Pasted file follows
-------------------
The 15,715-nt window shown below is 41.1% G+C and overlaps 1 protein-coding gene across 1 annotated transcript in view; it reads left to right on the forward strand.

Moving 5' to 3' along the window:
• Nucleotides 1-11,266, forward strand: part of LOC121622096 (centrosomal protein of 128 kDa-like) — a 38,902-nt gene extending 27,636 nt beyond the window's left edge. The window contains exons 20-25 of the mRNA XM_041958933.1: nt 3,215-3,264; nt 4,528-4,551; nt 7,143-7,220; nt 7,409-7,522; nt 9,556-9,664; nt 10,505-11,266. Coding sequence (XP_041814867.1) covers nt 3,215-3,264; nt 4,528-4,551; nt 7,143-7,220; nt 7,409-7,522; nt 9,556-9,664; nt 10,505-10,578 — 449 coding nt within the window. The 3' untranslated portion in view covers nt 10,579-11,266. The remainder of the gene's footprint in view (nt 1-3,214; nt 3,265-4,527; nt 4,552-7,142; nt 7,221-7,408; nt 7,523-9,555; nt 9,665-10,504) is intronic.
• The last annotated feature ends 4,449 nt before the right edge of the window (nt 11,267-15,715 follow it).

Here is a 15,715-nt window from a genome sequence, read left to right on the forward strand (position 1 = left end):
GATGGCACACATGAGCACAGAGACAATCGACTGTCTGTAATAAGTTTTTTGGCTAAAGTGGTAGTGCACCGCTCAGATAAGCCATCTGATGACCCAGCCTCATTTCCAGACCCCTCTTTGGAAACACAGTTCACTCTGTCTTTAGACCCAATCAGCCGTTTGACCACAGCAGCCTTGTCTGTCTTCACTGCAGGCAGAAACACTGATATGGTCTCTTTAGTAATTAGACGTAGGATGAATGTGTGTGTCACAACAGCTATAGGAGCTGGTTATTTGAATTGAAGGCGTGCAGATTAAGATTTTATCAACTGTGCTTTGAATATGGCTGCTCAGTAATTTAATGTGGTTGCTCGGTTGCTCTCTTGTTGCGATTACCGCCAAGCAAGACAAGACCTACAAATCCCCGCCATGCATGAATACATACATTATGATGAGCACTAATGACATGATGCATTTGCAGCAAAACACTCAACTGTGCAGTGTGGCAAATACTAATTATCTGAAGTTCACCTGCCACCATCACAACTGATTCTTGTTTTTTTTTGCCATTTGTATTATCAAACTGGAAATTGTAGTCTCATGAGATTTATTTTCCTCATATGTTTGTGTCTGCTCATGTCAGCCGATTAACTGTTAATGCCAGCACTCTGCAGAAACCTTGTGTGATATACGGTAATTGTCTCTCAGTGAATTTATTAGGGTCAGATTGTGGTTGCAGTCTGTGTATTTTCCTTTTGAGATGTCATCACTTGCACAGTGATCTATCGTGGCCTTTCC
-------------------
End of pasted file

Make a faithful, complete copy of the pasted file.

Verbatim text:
The 15,715-nt window shown below is 41.1% G+C and overlaps 1 protein-coding gene across 1 annotated transcript in view; it reads left to right on the forward strand.

Moving 5' to 3' along the window:
• Nucleotides 1-11,266, forward strand: part of LOC121622096 (centrosomal protein of 128 kDa-like) — a 38,902-nt gene extending 27,636 nt beyond the window's left edge. The window contains exons 20-25 of the mRNA XM_041958933.1: nt 3,215-3,264; nt 4,528-4,551; nt 7,143-7,220; nt 7,409-7,522; nt 9,556-9,664; nt 10,505-11,266. Coding sequence (XP_041814867.1) covers nt 3,215-3,264; nt 4,528-4,551; nt 7,143-7,220; nt 7,409-7,522; nt 9,556-9,664; nt 10,505-10,578 — 449 coding nt within the window. The 3' untranslated portion in view covers nt 10,579-11,266. The remainder of the gene's footprint in view (nt 1-3,214; nt 3,265-4,527; nt 4,552-7,142; nt 7,221-7,408; nt 7,523-9,555; nt 9,665-10,504) is intronic.
• The last annotated feature ends 4,449 nt before the right edge of the window (nt 11,267-15,715 follow it).

Here is a 15,715-nt window from a genome sequence, read left to right on the forward strand (position 1 = left end):
GATGGCACACATGAGCACAGAGACAATCGACTGTCTGTAATAAGTTTTTTGGCTAAAGTGGTAGTGCACCGCTCAGATAAGCCATCTGATGACCCAGCCTCATTTCCAGACCCCTCTTTGGAAACACAGTTCACTCTGTCTTTAGACCCAATCAGCCGTTTGACCACAGCAGCCTTGTCTGTCTTCACTGCAGGCAGAAACACTGATATGGTCTCTTTAGTAATTAGACGTAGGATGAATGTGTGTGTCACAACAGCTATAGGAGCTGGTTATTTGAATTGAAGGCGTGCAGATTAAGATTTTATCAACTGTGCTTTGAATATGGCTGCTCAGTAATTTAATGTGGTTGCTCGGTTGCTCTCTTGTTGCGATTACCGCCAAGCAAGACAAGACCTACAAATCCCCGCCATGCATGAATACATACATTATGATGAGCACTAATGACATGATGCATTTGCAGCAAAACACTCAACTGTGCAGTGTGGCAAATACTAATTATCTGAAGTTCACCTGCCACCATCACAACTGATTCTTGTTTTTTTTTGCCATTTGTATTATCAAACTGGAAATTGTAGTCTCATGAGATTTATTTTCCTCATATGTTTGTGTCTGCTCATGTCAGCCGATTAACTGTTAATGCCAGCACTCTGCAGAAACCTTGTGTGATATACGGTAATTGTCTCTCAGTGAATTTATTAGGGTCAGATTGTGGTTGCAGTCTGTGTATTTTCCTTTTGAGATGTCATCACTTGCACAGTGATCTATCGTGGCCTTTCC